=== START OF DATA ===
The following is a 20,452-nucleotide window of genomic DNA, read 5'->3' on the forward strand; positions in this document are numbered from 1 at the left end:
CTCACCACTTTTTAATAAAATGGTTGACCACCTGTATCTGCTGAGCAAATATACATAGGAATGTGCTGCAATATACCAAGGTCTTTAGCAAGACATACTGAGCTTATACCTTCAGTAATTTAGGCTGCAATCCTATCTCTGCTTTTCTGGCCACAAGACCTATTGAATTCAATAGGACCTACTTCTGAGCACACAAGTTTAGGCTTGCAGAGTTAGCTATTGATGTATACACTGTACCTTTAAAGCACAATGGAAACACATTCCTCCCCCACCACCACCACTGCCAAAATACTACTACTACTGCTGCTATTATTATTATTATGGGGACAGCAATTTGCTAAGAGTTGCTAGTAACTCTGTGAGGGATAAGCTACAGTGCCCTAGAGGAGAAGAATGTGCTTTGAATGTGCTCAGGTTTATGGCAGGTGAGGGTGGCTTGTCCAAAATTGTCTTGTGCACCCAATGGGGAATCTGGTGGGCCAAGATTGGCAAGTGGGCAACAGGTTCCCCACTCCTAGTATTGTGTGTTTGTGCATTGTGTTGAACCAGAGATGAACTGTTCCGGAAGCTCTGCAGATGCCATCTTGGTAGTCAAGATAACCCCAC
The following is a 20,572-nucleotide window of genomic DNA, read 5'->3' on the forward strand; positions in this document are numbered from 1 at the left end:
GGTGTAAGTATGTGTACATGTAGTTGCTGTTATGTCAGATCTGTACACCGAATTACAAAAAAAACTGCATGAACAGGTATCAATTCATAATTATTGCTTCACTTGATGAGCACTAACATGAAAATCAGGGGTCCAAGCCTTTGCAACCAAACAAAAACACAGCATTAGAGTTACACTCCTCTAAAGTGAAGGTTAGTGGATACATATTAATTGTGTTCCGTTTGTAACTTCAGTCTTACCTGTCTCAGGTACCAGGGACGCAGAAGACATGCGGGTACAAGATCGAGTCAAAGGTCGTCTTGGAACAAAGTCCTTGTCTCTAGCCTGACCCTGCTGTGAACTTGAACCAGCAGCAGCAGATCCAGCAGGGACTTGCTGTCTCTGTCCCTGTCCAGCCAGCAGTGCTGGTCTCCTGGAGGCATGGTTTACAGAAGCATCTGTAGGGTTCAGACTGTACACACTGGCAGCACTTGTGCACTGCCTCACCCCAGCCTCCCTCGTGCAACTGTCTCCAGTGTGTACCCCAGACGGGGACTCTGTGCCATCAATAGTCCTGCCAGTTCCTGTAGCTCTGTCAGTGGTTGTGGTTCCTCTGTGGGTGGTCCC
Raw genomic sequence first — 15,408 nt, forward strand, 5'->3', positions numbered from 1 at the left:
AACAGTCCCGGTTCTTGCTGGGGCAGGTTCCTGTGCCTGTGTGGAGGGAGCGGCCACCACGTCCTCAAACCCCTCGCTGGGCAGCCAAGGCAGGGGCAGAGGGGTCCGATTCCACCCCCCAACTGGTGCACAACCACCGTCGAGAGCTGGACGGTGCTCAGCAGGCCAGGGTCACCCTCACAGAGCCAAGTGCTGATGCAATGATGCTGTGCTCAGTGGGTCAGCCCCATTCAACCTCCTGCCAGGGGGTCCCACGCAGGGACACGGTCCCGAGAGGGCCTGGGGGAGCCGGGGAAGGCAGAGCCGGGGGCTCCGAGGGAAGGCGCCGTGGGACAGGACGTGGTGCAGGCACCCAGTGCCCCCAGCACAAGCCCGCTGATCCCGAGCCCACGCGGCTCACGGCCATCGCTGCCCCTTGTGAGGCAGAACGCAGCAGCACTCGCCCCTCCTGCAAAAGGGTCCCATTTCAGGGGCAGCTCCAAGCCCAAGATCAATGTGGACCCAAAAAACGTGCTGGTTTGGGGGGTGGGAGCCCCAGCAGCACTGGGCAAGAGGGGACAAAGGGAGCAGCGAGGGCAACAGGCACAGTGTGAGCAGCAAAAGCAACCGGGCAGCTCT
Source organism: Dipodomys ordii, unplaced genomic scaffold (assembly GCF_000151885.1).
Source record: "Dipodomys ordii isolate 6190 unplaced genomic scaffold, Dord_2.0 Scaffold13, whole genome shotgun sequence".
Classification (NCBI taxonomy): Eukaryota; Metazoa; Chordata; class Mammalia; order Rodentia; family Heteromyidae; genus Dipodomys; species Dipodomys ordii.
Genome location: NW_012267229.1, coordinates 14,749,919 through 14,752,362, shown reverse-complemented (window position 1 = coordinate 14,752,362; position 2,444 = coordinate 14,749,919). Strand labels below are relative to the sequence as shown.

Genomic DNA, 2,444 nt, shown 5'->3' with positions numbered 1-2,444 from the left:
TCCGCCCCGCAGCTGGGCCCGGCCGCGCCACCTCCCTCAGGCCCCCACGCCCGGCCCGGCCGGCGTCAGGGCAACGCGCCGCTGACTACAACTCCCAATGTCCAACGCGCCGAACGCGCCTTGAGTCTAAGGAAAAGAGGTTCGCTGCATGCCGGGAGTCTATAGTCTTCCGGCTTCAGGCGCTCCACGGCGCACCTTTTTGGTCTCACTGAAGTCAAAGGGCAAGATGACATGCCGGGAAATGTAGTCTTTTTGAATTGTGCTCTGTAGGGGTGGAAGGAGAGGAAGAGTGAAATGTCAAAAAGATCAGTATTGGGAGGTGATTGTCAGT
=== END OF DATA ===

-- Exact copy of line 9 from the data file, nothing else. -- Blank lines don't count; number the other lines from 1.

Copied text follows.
Classification (NCBI taxonomy): Eukaryota; Metazoa; Chordata; class Mammalia; order Rodentia; family Heteromyidae; genus Dipodomys; species Dipodomys ordii.